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Install PVC pipe to drain water from flooded window wells

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Question: All my basement windows have window wells, which usually work well, but when it rains and the ground is frozen, they fill up. I have covers, so I know the water is not coming in from above. How can I keep the water out or at least drain it away when it does come in? — Frank Lorenz, Peterborough, N.H.

Answer: When it rains heavily when the ground is frozen, water does amazing things, mostly bad for the homeowner. In your case, it is running across the surface and down the edge of the window well foundation, and coming up into the window well. Ground water may be temporarily high, and it, too, is coming up into the well. If the water is not getting into the window, wait a while and the water will go down.

If water is getting into the window, however, try this: Install a PVC drain pipe as low in the well wall as possible and going away from the well at least 10 feet. Bury that pipe in the ground. With luck, the pipe will be deep enough not to freeze and will drain the water away as it collects in the well.

Question: I am finishing off my basement walls with plasterboard on a stud frame. I put fiberglass tape in the valleys where the panels butt, and I applied three coats of joint compound, sanding between coats as instructed. Is it OK to cover the fasteners with only two coats of joint compound? — Robert Scott, Boston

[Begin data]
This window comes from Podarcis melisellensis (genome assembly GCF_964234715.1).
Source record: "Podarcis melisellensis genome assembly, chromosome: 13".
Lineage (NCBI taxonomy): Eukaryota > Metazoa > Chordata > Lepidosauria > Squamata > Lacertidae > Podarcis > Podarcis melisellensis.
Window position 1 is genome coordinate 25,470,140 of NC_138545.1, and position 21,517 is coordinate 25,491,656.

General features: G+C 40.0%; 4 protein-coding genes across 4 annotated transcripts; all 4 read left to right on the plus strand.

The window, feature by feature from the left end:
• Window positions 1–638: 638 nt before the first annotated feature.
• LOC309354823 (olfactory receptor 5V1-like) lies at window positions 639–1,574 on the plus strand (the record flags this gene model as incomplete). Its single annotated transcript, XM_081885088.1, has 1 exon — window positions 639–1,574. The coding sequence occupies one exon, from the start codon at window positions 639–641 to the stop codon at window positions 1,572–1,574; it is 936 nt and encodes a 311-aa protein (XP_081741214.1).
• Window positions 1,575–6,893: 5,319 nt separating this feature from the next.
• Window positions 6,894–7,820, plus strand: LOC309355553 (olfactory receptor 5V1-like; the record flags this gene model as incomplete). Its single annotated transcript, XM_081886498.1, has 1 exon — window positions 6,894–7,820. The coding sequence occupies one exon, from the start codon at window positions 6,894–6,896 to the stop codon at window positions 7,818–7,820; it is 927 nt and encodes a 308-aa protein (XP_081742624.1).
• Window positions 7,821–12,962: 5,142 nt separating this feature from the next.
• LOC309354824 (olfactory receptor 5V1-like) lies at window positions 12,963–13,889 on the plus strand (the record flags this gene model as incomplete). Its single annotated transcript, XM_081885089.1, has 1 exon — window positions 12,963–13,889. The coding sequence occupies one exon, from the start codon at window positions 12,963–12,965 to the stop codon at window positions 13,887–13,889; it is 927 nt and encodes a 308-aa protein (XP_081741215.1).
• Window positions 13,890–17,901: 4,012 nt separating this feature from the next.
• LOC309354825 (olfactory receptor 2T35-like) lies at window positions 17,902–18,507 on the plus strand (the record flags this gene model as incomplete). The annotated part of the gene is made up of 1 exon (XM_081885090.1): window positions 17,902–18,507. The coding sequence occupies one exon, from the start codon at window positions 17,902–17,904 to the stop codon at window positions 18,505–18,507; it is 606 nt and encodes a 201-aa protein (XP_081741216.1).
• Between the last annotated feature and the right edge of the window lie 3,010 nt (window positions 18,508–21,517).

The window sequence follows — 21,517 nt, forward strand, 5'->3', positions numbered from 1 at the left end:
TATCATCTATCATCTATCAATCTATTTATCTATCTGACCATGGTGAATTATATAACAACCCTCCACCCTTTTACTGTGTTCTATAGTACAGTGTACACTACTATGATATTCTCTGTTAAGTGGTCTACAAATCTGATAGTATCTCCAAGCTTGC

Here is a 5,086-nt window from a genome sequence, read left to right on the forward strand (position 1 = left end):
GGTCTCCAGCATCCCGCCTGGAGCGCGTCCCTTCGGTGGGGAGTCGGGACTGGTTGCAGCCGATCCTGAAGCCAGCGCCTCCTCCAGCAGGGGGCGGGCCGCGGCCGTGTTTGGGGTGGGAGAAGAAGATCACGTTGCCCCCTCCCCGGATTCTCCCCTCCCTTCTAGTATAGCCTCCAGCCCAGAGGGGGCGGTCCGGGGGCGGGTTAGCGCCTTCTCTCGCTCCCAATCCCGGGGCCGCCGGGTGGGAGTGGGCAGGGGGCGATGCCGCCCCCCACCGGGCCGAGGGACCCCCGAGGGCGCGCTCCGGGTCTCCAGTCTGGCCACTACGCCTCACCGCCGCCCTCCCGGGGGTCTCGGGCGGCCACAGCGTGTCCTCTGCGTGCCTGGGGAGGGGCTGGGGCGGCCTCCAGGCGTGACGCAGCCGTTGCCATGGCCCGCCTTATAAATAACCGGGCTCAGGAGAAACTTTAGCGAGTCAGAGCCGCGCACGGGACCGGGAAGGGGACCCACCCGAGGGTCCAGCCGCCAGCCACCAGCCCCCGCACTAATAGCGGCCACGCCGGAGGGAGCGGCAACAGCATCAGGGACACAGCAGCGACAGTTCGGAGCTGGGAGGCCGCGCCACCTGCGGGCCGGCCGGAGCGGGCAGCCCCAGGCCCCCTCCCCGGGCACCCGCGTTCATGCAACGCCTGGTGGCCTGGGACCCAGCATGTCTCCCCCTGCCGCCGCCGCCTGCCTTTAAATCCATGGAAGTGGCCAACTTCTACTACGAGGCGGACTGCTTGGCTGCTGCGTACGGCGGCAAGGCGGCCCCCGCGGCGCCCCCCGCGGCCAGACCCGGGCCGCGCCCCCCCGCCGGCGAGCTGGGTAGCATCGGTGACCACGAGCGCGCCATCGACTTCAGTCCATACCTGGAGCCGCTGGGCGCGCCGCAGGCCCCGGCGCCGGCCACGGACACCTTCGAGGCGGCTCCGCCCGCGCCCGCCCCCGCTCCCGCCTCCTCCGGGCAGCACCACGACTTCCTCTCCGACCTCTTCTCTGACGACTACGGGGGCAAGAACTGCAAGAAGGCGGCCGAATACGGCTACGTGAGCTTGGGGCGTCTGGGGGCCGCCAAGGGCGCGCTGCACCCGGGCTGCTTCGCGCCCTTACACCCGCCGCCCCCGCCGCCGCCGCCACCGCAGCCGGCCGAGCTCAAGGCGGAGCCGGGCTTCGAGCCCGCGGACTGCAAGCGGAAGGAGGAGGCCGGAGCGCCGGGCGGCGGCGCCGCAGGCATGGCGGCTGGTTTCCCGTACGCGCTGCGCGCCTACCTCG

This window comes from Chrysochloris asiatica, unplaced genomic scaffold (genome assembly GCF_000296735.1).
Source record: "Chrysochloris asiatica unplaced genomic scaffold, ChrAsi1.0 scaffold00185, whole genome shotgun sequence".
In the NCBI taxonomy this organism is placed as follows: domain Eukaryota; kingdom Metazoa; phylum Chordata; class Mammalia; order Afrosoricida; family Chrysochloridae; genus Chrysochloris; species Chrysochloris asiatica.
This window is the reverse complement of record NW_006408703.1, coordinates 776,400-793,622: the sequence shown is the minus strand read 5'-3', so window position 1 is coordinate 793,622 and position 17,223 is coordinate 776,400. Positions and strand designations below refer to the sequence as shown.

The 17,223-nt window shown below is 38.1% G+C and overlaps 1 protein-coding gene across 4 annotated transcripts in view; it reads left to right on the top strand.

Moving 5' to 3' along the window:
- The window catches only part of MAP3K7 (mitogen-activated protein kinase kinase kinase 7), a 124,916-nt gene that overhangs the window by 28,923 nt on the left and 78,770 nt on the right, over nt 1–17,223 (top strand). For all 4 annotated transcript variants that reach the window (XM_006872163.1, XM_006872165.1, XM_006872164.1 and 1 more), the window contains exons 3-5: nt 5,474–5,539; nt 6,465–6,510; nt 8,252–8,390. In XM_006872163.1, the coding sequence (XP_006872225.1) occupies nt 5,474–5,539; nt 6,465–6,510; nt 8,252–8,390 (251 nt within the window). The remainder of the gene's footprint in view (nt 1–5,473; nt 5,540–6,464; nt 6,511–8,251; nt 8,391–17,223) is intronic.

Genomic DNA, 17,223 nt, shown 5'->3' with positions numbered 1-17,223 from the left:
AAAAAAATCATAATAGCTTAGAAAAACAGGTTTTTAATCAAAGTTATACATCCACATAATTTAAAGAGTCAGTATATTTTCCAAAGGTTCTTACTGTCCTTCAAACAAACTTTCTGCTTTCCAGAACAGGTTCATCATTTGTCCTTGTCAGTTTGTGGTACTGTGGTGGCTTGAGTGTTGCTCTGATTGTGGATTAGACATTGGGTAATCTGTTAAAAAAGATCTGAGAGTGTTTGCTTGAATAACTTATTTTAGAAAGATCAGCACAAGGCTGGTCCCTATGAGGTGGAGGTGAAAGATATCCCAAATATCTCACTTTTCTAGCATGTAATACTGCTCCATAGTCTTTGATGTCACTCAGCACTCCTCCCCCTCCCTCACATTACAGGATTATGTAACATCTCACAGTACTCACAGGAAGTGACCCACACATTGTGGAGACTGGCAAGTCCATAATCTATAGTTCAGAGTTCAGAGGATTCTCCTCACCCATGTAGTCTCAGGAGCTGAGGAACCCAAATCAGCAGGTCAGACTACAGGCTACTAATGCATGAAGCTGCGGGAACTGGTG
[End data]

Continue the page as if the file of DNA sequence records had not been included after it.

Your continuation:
Answer: Sure it's OK, if you can tolerate seeing dimples on the walls; they will ghost through paint or paper. Three coats on fasteners and joints are for good purpose. It is not much of a chore to do it. You will be glad you did.

A good example of the folly of just two coats is one of the Handyman's walls. It was a different kind of wall, grooved plywood, but when the Handyman put on two coats, he could see that the job was perfect, both to the eye and the hand. Fat chance. When he put wallpaper on the plywood, sure enough, the joints ghosted through. Not long after, the wall came down during a redo, but it was frustrating to see that the mess could have been avoided.

Try this test to see if you or I am right: In a dark room, run a floodlight right across the face of the wall; the two-coat dimples will cast a shadow.

Question: When I had 4-by-10-inch vents installed on my soffits (the underpart of the roof overhang) every 16 inches, I thought I had pretty good ventilation into the attic, as required when a house is built or insulated. Well, a contractor was checking around and discovered the vents were vent covers, and there were no holes cut in the soffit. Can you imagine? Needless to say, real vents were installed. — Janice, From out there

Answer: Yes, I can imagine because I have seen it before. Weird, but true. I know of a house in Mashpee, a nicely built Cape style, stained, not painted, with a ridge vent with no openings in the roof. I guess they thought, mistakenly, they could prevent roof leaks.

Question: How can I remove mineral deposits on my sinks? — Ruth Shuttle, Acton, Mass.

Answer: Try Zud, or Lime-Away, sold in hardware stores and supermarkets. Or, soak a cloth in vinegar and leave it on the deposit overnight. Then scrub.

E-mail: p_hotton@globe.com